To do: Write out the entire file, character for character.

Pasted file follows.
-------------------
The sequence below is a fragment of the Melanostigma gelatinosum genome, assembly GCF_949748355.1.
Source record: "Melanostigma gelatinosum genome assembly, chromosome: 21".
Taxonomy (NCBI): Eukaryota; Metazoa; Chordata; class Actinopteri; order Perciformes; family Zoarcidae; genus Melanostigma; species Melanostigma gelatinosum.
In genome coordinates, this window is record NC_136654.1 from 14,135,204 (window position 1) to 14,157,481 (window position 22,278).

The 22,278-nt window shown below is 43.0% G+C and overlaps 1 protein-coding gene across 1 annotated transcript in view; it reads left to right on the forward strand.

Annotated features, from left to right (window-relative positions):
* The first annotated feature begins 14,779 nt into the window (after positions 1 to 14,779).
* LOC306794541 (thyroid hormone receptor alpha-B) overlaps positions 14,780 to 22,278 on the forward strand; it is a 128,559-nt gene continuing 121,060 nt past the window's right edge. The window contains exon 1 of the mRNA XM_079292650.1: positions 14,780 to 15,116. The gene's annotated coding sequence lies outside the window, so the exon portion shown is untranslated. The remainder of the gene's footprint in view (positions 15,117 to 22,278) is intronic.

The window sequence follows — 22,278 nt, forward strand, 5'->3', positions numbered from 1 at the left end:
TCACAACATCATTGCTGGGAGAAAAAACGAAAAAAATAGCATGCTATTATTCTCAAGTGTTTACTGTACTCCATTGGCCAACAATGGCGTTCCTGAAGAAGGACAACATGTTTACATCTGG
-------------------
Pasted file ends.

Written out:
The sequence below is a fragment of the Melanostigma gelatinosum genome, assembly GCF_949748355.1.
Source record: "Melanostigma gelatinosum genome assembly, chromosome: 21".
Taxonomy (NCBI): Eukaryota; Metazoa; Chordata; class Actinopteri; order Perciformes; family Zoarcidae; genus Melanostigma; species Melanostigma gelatinosum.
In genome coordinates, this window is record NC_136654.1 from 14,135,204 (window position 1) to 14,157,481 (window position 22,278).

The 22,278-nt window shown below is 43.0% G+C and overlaps 1 protein-coding gene across 1 annotated transcript in view; it reads left to right on the forward strand.

Annotated features, from left to right (window-relative positions):
* The first annotated feature begins 14,779 nt into the window (after positions 1 to 14,779).
* LOC306794541 (thyroid hormone receptor alpha-B) overlaps positions 14,780 to 22,278 on the forward strand; it is a 128,559-nt gene continuing 121,060 nt past the window's right edge. The window contains exon 1 of the mRNA XM_079292650.1: positions 14,780 to 15,116. The gene's annotated coding sequence lies outside the window, so the exon portion shown is untranslated. The remainder of the gene's footprint in view (positions 15,117 to 22,278) is intronic.

The window sequence follows — 22,278 nt, forward strand, 5'->3', positions numbered from 1 at the left end:
TCACAACATCATTGCTGGGAGAAAAAACGAAAAAAATAGCATGCTATTATTCTCAAGTGTTTACTGTACTCCATTGGCCAACAATGGCGTTCCTGAAGAAGGACAACATGTTTACATCTGG